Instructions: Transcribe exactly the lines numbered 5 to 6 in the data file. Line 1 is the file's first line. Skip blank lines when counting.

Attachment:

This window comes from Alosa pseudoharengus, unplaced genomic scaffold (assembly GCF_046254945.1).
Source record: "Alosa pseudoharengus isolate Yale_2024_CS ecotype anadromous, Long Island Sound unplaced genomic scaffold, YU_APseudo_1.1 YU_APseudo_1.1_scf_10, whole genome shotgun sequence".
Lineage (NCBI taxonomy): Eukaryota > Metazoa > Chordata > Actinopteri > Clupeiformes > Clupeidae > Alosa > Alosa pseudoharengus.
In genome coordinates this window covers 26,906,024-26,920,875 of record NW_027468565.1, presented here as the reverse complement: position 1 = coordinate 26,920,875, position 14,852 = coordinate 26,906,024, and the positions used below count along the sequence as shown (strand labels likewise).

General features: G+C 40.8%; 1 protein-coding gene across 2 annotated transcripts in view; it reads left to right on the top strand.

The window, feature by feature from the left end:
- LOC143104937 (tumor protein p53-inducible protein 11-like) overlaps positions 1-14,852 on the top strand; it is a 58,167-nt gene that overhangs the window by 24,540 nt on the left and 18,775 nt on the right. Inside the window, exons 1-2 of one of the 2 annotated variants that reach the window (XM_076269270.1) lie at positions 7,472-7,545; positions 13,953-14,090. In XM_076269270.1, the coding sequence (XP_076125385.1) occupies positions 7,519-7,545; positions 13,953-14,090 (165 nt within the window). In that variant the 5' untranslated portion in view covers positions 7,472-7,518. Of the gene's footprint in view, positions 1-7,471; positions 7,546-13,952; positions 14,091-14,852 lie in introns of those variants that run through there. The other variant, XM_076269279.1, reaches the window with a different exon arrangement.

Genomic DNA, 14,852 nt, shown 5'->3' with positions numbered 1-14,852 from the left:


General features: G+C 40.8%; 1 protein-coding gene across 2 annotated transcripts in view; it reads left to right on the top strand.

The window, feature by feature from the left end: